Obesity and diabetes go hand in hand. The rise in the global incidence of diabetes is notably parallel to the prevalent obesity pandemic: A remarkable epidemiological fact that negates all possibilities of 'probability theory'! It throws light on the strength of the link between obesity and diabetes, particularly type II diabetes, among all age groups; children and teenagers included.
Leptin, the satiety hormone, controls energy intake and usage. It discourages new fat formation through a complex metabolic pathway. It keeps insulin secretion just optimal for the need, and thus prevents the development of insulin resistance, a big step in the prevention of a serious threat to our health.
Insulin, besides surging cells with energy by way of glucose uptake, tucks away the surplus of it as glycogen in the liver, and as fat all over the body. Fat deposited in the spaces not normally meant to store fat is the primary move towards the development of insulin resistance, the predecessor of diabetes.
Despite BMI being within the normal range, overweight children with midriff bulge or an elevated waist-to-hip ratio are at an increased risk of diabetes.
The spare tires and pot-belly are not just dormant stores of unused calories. The fat in them is a unique endocrine organ, and the largest one at that. The larger the belly fat depots, the more is leptin and a variety of protein molecules that promote inflammation. These not only trigger insulin resistance but also possibly lead to the destruction of the insulin-producing cells in the pancreas, which raises the risk of type 2 and 1 diabetes, respectively.
Eating more than one can expend is the basic cause of both obesity and diabetes. Persistent energy overload, despite high levels of circulating insulin, results in a relative lack of insulin, and so the efficiency of cells to utilize the circulating glucose for energy gets blunted. Consequently, irrespective of how frequently and how much they eat, the obese teenagers often feel starved and listless, and insulin continues to add layers of fat.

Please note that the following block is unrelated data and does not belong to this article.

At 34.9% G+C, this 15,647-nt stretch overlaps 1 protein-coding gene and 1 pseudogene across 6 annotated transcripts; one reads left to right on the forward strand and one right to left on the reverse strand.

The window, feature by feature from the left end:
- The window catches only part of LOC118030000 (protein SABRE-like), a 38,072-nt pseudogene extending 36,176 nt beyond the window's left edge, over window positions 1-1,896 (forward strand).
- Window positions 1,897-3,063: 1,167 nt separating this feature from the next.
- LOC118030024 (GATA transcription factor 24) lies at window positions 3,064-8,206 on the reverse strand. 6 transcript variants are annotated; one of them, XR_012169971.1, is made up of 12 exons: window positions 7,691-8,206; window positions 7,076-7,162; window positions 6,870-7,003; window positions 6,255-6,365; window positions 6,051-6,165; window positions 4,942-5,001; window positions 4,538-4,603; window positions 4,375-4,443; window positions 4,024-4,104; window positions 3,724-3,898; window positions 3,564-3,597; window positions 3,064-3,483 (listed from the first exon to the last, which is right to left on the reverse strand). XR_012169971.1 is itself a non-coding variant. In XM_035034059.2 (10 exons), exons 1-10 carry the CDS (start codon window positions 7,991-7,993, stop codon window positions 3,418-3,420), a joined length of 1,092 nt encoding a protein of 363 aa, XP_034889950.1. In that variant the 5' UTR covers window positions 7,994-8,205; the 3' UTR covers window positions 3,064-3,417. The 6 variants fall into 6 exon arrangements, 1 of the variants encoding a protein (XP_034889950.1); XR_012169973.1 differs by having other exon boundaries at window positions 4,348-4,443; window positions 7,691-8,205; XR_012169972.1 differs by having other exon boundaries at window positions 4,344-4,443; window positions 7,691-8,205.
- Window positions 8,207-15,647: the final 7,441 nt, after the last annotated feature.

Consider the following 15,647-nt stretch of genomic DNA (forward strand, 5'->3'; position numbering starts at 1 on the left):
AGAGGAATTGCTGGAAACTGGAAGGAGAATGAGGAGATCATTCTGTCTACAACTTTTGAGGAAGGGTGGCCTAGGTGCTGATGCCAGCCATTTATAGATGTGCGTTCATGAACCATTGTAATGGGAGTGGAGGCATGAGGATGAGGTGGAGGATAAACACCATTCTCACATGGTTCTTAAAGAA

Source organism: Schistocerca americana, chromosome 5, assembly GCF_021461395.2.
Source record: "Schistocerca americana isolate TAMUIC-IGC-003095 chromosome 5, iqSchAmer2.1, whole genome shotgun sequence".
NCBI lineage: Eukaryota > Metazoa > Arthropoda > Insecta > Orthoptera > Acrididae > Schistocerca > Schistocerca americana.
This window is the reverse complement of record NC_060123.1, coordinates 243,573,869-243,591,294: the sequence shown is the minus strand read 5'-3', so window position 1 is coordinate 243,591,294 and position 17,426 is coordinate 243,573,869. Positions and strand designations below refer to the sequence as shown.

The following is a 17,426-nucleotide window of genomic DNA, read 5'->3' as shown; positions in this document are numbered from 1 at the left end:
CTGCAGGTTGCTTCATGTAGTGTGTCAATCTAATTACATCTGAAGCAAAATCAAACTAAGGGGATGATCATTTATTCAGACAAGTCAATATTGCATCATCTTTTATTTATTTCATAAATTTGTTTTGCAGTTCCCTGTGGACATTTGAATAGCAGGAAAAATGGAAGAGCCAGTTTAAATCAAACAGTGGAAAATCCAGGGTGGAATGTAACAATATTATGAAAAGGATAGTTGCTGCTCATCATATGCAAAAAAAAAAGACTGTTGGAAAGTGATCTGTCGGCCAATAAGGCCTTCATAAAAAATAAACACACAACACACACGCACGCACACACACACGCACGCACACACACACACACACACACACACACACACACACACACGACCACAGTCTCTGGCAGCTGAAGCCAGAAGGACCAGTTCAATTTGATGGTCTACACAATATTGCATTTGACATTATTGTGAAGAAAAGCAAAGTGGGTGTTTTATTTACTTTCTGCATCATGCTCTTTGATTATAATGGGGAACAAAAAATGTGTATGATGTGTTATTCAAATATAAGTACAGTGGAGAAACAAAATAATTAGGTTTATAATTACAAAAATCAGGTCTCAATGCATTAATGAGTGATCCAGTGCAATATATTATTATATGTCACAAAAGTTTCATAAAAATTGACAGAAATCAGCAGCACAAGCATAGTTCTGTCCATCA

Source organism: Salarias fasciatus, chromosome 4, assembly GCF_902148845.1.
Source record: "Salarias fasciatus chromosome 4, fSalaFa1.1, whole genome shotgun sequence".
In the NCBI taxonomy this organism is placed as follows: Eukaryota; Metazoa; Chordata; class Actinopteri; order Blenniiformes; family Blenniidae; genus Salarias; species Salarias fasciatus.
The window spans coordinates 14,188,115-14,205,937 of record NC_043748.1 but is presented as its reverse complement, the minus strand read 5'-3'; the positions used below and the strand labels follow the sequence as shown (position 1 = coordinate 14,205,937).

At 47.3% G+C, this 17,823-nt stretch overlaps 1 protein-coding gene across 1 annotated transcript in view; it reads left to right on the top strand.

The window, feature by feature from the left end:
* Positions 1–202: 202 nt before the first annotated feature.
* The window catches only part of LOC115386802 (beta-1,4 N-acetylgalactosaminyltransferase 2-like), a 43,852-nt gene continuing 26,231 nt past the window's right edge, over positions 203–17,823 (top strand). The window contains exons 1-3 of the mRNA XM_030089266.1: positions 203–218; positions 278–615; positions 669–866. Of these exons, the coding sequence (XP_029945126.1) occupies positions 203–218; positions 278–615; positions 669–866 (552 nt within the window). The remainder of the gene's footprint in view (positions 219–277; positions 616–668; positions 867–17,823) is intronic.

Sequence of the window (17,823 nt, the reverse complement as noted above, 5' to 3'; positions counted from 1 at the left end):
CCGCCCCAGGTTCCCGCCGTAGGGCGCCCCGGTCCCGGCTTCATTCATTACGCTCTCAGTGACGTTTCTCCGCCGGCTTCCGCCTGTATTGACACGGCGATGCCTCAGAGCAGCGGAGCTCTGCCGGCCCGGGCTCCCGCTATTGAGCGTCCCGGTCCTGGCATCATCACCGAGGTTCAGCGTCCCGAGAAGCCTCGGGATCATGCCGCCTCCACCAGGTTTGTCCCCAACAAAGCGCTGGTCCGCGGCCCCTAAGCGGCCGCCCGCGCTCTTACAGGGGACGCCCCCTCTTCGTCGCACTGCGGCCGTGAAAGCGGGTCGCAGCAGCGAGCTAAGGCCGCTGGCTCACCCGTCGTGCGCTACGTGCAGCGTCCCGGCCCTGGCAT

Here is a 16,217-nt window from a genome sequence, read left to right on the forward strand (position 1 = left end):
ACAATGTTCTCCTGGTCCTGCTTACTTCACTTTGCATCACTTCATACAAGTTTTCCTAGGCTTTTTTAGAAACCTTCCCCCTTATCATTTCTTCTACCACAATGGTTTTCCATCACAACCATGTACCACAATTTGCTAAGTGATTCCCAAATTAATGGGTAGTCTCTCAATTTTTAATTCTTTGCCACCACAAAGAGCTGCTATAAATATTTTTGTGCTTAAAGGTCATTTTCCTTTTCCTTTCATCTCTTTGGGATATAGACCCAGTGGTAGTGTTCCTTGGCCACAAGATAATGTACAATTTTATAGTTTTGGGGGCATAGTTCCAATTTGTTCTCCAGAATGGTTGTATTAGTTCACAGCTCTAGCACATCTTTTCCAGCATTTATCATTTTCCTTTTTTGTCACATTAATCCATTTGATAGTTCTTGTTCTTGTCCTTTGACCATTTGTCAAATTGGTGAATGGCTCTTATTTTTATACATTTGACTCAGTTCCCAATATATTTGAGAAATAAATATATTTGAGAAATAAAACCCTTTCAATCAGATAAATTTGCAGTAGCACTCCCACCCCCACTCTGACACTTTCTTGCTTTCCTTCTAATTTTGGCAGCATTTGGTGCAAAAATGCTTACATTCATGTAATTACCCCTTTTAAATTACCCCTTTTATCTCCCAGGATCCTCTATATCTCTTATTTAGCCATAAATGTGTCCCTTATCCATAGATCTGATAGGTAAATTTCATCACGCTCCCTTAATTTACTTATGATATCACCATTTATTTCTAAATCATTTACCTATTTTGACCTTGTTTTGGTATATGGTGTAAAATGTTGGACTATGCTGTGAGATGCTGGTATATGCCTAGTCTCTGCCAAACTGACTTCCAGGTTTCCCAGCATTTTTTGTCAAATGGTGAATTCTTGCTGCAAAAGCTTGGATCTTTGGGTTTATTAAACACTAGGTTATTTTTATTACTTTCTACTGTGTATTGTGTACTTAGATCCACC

More the fat content of the body, the higher are the leptin levels. Persistent high leptin levels blunt the sensitivity of its receptors. The result is central leptin resistance, and the energy balance in the overweight gets thereby thrown into utter confusion.
High blood sugar is a strong stimulus for Insulin secretion. Frequent high-calorie meals not only cause weight gain but also keep blood insulin levels high. Constant high insulin levels lead to insulin resistance. Obesity-related metabolic dysfunction, initiated with the development of Leptin and Insulin resistance, progresses into metabolic syndrome, the forerunner of full-fledged hormonal disturbances, including diabetes.
The link between obesity and diabetes is established in childhood. Obese children are at four times higher risk of type 2 Diabetes. Once believed to be a disease of middle-age, type 2 diabetes among under 18 population has tripled over the last 30 years. This is attributed to the rising rate of obesity in children. 1 in 5 children, between the age of 5 and 10, is found to be overweight. Of these, 1 in 4 falls victim to the disease. The destruction of insulin-producing cells by the toxic byproducts of disturbed metabolism in the obese further aggravates the severity of this chronic disease and increase the chances of its dreaded complications.
True, all overweight adolescents do not suffer from diabetes, nor are all diabetics obese. Nevertheless, almost all who are diagnosed to have type II diabetes have a high Body Mass Index (BMI) and a large waist. BMI of over 30 raises the risk of the disease by 80 percent. This further points at the strong link that exists between obesity and diabetes.
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